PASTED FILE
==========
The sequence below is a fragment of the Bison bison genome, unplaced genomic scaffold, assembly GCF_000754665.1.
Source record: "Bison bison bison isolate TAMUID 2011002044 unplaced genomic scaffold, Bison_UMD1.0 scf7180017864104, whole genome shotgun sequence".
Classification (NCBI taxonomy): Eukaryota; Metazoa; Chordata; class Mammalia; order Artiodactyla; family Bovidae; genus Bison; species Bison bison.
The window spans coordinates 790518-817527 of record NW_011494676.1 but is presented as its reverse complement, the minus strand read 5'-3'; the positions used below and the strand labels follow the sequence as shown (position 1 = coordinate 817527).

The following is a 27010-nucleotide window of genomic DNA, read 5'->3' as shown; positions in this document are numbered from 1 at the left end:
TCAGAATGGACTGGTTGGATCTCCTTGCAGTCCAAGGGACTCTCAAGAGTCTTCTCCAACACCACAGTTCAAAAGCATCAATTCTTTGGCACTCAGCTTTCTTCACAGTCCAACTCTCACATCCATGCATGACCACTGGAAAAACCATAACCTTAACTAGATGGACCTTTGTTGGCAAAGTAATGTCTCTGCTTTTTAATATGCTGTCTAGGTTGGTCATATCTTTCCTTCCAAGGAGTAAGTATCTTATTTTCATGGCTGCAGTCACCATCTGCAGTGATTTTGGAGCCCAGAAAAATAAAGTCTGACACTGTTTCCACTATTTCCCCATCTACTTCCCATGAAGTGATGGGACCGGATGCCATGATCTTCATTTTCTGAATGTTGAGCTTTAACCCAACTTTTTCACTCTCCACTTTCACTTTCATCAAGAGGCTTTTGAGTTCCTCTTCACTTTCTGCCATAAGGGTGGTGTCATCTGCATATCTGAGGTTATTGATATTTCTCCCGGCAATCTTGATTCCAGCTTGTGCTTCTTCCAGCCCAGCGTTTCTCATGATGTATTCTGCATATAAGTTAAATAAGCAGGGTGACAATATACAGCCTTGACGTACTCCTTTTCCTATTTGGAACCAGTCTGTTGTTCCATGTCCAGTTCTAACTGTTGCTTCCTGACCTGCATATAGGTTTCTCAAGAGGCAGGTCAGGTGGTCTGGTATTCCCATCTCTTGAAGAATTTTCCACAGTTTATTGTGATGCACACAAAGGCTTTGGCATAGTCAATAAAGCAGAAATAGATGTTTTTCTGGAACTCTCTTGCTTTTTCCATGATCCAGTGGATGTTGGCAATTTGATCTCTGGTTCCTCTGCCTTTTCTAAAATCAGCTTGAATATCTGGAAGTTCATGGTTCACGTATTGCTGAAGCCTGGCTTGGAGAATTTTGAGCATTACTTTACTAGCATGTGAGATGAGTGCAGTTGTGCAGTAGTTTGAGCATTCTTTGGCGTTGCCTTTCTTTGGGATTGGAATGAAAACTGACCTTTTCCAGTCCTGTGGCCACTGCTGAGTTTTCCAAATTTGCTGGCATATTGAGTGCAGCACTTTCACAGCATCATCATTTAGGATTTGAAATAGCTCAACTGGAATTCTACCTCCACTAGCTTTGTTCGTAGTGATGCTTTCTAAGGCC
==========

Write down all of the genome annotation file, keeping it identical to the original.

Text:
The sequence below is a fragment of the Bison bison genome, unplaced genomic scaffold, assembly GCF_000754665.1.
Source record: "Bison bison bison isolate TAMUID 2011002044 unplaced genomic scaffold, Bison_UMD1.0 scf7180017864104, whole genome shotgun sequence".
Classification (NCBI taxonomy): Eukaryota; Metazoa; Chordata; class Mammalia; order Artiodactyla; family Bovidae; genus Bison; species Bison bison.
The window spans coordinates 790518-817527 of record NW_011494676.1 but is presented as its reverse complement, the minus strand read 5'-3'; the positions used below and the strand labels follow the sequence as shown (position 1 = coordinate 817527).

The following is a 27010-nucleotide window of genomic DNA, read 5'->3' as shown; positions in this document are numbered from 1 at the left end:
TCAGAATGGACTGGTTGGATCTCCTTGCAGTCCAAGGGACTCTCAAGAGTCTTCTCCAACACCACAGTTCAAAAGCATCAATTCTTTGGCACTCAGCTTTCTTCACAGTCCAACTCTCACATCCATGCATGACCACTGGAAAAACCATAACCTTAACTAGATGGACCTTTGTTGGCAAAGTAATGTCTCTGCTTTTTAATATGCTGTCTAGGTTGGTCATATCTTTCCTTCCAAGGAGTAAGTATCTTATTTTCATGGCTGCAGTCACCATCTGCAGTGATTTTGGAGCCCAGAAAAATAAAGTCTGACACTGTTTCCACTATTTCCCCATCTACTTCCCATGAAGTGATGGGACCGGATGCCATGATCTTCATTTTCTGAATGTTGAGCTTTAACCCAACTTTTTCACTCTCCACTTTCACTTTCATCAAGAGGCTTTTGAGTTCCTCTTCACTTTCTGCCATAAGGGTGGTGTCATCTGCATATCTGAGGTTATTGATATTTCTCCCGGCAATCTTGATTCCAGCTTGTGCTTCTTCCAGCCCAGCGTTTCTCATGATGTATTCTGCATATAAGTTAAATAAGCAGGGTGACAATATACAGCCTTGACGTACTCCTTTTCCTATTTGGAACCAGTCTGTTGTTCCATGTCCAGTTCTAACTGTTGCTTCCTGACCTGCATATAGGTTTCTCAAGAGGCAGGTCAGGTGGTCTGGTATTCCCATCTCTTGAAGAATTTTCCACAGTTTATTGTGATGCACACAAAGGCTTTGGCATAGTCAATAAAGCAGAAATAGATGTTTTTCTGGAACTCTCTTGCTTTTTCCATGATCCAGTGGATGTTGGCAATTTGATCTCTGGTTCCTCTGCCTTTTCTAAAATCAGCTTGAATATCTGGAAGTTCATGGTTCACGTATTGCTGAAGCCTGGCTTGGAGAATTTTGAGCATTACTTTACTAGCATGTGAGATGAGTGCAGTTGTGCAGTAGTTTGAGCATTCTTTGGCGTTGCCTTTCTTTGGGATTGGAATGAAAACTGACCTTTTCCAGTCCTGTGGCCACTGCTGAGTTTTCCAAATTTGCTGGCATATTGAGTGCAGCACTTTCACAGCATCATCATTTAGGATTTGAAATAGCTCAACTGGAATTCTACCTCCACTAGCTTTGTTCGTAGTGATGCTTTCTAAGGCC